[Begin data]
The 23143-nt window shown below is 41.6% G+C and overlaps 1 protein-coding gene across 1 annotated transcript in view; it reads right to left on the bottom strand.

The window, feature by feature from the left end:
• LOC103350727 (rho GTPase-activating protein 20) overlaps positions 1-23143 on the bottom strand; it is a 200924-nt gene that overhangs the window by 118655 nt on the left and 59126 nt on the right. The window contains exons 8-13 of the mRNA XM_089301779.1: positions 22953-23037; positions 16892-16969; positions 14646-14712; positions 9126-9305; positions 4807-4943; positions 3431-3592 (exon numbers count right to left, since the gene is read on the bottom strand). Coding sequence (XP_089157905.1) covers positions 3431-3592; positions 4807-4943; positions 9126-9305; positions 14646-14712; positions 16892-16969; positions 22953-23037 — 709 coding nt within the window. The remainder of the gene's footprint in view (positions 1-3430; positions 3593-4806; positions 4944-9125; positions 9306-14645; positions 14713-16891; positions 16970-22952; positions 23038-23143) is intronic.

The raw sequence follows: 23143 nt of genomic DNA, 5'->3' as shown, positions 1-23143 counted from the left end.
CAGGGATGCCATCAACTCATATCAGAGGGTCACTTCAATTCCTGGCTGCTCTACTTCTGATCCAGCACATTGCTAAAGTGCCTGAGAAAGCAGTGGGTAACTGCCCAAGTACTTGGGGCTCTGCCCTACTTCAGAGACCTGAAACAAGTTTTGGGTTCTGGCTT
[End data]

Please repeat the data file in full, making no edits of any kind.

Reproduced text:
The 23143-nt window shown below is 41.6% G+C and overlaps 1 protein-coding gene across 1 annotated transcript in view; it reads right to left on the bottom strand.

The window, feature by feature from the left end:
• LOC103350727 (rho GTPase-activating protein 20) overlaps positions 1-23143 on the bottom strand; it is a 200924-nt gene that overhangs the window by 118655 nt on the left and 59126 nt on the right. The window contains exons 8-13 of the mRNA XM_089301779.1: positions 22953-23037; positions 16892-16969; positions 14646-14712; positions 9126-9305; positions 4807-4943; positions 3431-3592 (exon numbers count right to left, since the gene is read on the bottom strand). Coding sequence (XP_089157905.1) covers positions 3431-3592; positions 4807-4943; positions 9126-9305; positions 14646-14712; positions 16892-16969; positions 22953-23037 — 709 coding nt within the window. The remainder of the gene's footprint in view (positions 1-3430; positions 3593-4806; positions 4944-9125; positions 9306-14645; positions 14713-16891; positions 16970-22952; positions 23038-23143) is intronic.

The raw sequence follows: 23143 nt of genomic DNA, 5'->3' as shown, positions 1-23143 counted from the left end.
CAGGGATGCCATCAACTCATATCAGAGGGTCACTTCAATTCCTGGCTGCTCTACTTCTGATCCAGCACATTGCTAAAGTGCCTGAGAAAGCAGTGGGTAACTGCCCAAGTACTTGGGGCTCTGCCCTACTTCAGAGACCTGAAACAAGTTTTGGGTTCTGGCTT